Electrocardiogram showed normal sinus rhythm, and poor R-wave progression with Q-waves in V1 and V2: cannot rule out anteroseptal infarct, age undeterminate. An Echocardiogram (with low quality pictures due to patient’s weight and body habitus), revealed lowered ejection fraction (EF) at 35%. Troponins were mildly elevated at 0.8 ng/mL (N: <0.05 ng/mL). Brain Natriuretic Peptide (BNP) levels were mildly elevated at 355 pg/mL (Normal: <100 pg/ mL). Chest X-Ray revealed cardiomegaly with interstitial prominence consistent with early pulmonary edema.
A computed tomography scan to rule out pulmonary embolism or aortic dissection could not be obtained due to inability of the patient to fit in the scanner, hence a Ventilation-Perfusion (VQ) scan was done to reveal intermediate probability for pulmonary embolism. A nuclear stress test (planar scan was obtained due to inability to obtain myocardial perfusion SPECT in view of patient’s weight) was mildly positive. Because of the patient’s inability to fit on a cardiac catheterization table due to her weight exceeding the maximum allowable limits, the test unfortunately could not be performed. Patient was treated medically with diuresis, aspirin, statin, and anticoagulation.


Obesity is a medical condition in which excess body fat has accumulated to the extent that it may have an adverse effect on health, leading to reduced life expectancy and/or increased health problems [1]. It is evaluated in terms of fat distribution via the waist–hip ratio and total cardiovascular risk factors. Obesity is further defined by the body mass index (BMI), which is closely related to both percentage body fat and total body fat [2].
Body mass index (BMI), a measurement that compares weight and height, defines people as overweight (pre-obese) if their BMI is between 25 and 30 kg/m2, and obese when it is greater than 30 kg/ m2. The most commonly used definitions, established by the World Health Organization (WHO) in 1997 are published in 2000. Some modifications to the WHO definitions have been made by particular bodies. Class I obesity: 30-34.9, Class II obesity: 35.0-39.9, class III obesity: ≥40.0.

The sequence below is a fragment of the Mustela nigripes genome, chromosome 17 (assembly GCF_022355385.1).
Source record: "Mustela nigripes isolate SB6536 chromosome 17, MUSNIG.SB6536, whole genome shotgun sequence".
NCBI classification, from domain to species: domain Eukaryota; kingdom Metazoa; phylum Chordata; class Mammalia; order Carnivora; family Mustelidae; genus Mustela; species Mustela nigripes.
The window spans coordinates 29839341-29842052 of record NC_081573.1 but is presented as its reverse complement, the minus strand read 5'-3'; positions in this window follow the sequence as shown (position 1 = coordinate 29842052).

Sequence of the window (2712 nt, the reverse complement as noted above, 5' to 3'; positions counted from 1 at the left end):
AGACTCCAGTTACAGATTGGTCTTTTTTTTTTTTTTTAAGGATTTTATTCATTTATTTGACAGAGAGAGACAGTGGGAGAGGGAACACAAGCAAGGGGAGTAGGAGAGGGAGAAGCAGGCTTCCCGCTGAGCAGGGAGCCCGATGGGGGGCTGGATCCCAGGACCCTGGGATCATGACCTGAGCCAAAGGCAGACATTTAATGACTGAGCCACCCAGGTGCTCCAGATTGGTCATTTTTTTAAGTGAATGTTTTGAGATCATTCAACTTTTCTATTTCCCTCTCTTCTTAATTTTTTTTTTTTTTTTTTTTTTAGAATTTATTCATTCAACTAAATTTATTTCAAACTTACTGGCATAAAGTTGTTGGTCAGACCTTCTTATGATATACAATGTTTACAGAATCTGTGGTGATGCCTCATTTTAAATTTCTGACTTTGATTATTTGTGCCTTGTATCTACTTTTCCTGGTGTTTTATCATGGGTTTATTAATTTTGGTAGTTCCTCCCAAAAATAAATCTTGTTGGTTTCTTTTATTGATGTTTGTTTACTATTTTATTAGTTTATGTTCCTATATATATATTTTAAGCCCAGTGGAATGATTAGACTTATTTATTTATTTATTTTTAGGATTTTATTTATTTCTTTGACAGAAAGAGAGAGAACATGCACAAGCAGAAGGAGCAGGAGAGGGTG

The surgical literature breaks down “class II and III” obesity into further categories whose exact values are still disputed: severe obesity as BMI ≥35 -40, morbid obesity as BMI of ≥40–44.9 or 49.9, and super obesity as BMI of ≥45 or 50.
As Asian populations develop negative health consequences at a lower BMI than Caucasians, some nations have redefined obesity; the Japanese have defined obesity as any BMI greater than 25, whereas China uses a BMI of greater than 28.
Obesity is a leading preventable cause of death worldwide, with increasing prevalence in adults and children, and authorities view it as one of the most serious public health problems of the 21st century [3]. On average, obesity reduces life expectancy by six to seven years: [4] a BMI of 30–35 reduces life expectancy by two to four years, while severe obesity (BMI >40) reduces life expectancy by 10 years [5]. From 1971 to 2000, obesity rates in the United States increased from 14.5% to 30.9% [6].
Before the 20th century, obesity was rare; in 1997 the WHO formally recognized obesity as a global epidemic. As of 2005 the WHO estimates that at least 400 million adults (9.8%) are obese, with higher rates among women than men [7]. The rate of obesity also increases with age at least up to 50 or 60 years and severe obesity in the United States, Australia, and Canada is increasing faster than the overall rate of obesity [8].
Specific industries, such as the airline and food industries, have special concerns. Due to rising rates of obesity, airlines face higher fuel costs and pressures to increase seating width. In 2000, the extra weight of obese passengers cost airlines US$275 million [9]. Costs for restaurants are increased by litigation accusing them of causing obesity.
Childhood obesity has reached epidemic proportions in the 21st century, with rising rates in both the developed and developing world. Rates of obesity in Canadian boys have increased from 11% in 1980s to over 30% in 1990s while during this same period rates increased from 4 to 14% in Brazilian children.